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Snooze alarm

September 19, 2007 |  8:59 am



Sept. 16-19, 1957
Los Angeles

"State Senate committee hearing" is one of the most boring phrases in the English language and the thick dust of half a century only adds layers of tedium.

But let's stand in the back of the hearing room at the State Building,* temporarily resurrected on the long-vacant northeast corner at 1st and Broadway, and watch the witnesses struggle to deal with the question of drug addiction.

The police are going to say what they always say: Drugs are becoming more of a problem, the courts are too lenient and law enforcement is hampered by rulings supporting suspects' rights. The answer: Tougher, mandatory sentences and compulsory classes for youngsters on the dangers of drugs.

The therapists have their own boilerplate: Long prison terms don't work and it's difficult to rehabilitate addicts. Their answer: Hospitalization.

Are you yawning yet?



Let's take a moment to listen to a father talk about his daughter, who is in her early 20s. If she can't get drugs, she'll use alcohol. "Daddy, I've got to have it," she says.

She's one of eight children, he says. The other seven are fine: "All are married and have families and make good livings. We have a good family."

Even the addicted daughter is "lovable, polite, sympathetic and one of the kindest persons I know," he says.

It all started when she was 16, he says. There was a party and she wanted to go. He was reluctant but met the host's mother, who assured him that she would be a chaperon.  Then the call from the police: "We have your daughter." The kids were smoking marijuana.

He and his wife put the girl in a school back East. She ran away.

They brought her back to Los Angeles and put her in another school. She started using heroin "just for fun."

Then an interracial marriage (please recall that we're talking about 1957), a child, divorce and brief trips back home when she wasn't in jail, Camarillo or Patton State Hospital.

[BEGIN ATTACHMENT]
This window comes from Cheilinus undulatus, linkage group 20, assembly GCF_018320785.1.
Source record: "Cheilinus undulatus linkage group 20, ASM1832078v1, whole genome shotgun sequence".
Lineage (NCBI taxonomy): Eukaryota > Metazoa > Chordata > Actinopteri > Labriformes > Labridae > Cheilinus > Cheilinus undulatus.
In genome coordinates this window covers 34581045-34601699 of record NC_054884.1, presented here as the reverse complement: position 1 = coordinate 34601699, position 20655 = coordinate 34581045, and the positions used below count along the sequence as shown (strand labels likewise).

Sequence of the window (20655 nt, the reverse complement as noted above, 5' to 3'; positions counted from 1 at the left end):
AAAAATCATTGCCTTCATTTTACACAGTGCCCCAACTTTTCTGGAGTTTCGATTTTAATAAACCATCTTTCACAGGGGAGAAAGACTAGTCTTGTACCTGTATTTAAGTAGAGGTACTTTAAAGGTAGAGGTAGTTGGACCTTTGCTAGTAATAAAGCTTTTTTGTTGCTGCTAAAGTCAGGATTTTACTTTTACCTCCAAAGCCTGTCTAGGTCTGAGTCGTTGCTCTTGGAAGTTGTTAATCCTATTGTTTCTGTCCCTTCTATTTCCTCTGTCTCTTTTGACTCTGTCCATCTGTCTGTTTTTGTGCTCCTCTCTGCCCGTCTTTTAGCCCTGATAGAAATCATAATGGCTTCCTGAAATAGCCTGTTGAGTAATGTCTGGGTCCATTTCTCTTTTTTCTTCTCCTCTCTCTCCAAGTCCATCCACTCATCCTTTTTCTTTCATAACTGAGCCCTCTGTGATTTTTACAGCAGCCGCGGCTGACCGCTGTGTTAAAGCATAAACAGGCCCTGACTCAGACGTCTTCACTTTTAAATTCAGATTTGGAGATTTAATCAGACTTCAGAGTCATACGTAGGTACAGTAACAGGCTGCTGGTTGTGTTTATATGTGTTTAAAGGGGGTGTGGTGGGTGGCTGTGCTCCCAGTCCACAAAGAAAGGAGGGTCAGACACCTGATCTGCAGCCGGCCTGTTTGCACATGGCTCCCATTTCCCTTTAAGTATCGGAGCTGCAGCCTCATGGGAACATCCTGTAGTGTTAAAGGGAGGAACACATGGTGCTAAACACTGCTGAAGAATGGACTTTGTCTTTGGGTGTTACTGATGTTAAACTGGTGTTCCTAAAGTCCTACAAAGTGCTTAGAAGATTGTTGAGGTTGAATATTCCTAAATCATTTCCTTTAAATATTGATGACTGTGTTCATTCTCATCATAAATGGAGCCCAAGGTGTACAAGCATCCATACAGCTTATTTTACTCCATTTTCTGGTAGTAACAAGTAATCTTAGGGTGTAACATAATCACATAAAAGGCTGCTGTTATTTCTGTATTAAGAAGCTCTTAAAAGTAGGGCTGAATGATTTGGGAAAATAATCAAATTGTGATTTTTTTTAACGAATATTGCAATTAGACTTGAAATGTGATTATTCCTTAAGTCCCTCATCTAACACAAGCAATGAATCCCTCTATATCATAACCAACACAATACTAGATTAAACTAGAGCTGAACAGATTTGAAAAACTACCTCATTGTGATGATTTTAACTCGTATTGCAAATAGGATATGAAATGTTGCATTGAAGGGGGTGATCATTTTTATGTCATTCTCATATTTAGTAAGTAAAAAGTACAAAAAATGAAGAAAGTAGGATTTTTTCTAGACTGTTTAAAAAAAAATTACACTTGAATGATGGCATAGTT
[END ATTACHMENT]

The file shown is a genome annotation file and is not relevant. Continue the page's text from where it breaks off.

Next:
1957_0917_dope How does she pay for the heroin? She's a prostitute, the father says.

When she has nowhere else, she comes home for a few days, then vanishes. "She never gets a phone call at our home," the father says. "We don't know how she contacts them."

He finally got her admitted to a federal hospital in Kentucky for treatment. "I helped her pack her things and got her promise that she would faithfully make the trip, and I bought her ticket and gave her some money and put her on the bus," he said.

If you know anything about addicts, you know what she did next.

At the moment she's in jail, he says. Arrested yet again for narcotics.

He said: "I am her father and I love her. But I'd rather see her in her casket than the way she is today."

Fifty years later, you can hear the same story at any A.A. meeting in Los Angeles.

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*Not to be confused with the recently demolished "new" state building, an ugly and utterly artless L-shaped box that was torn down without generating a single complaint from preservationists. This building was constructed on the site of the old Central Jail on 1st Street and Mason Opera House on Broadway.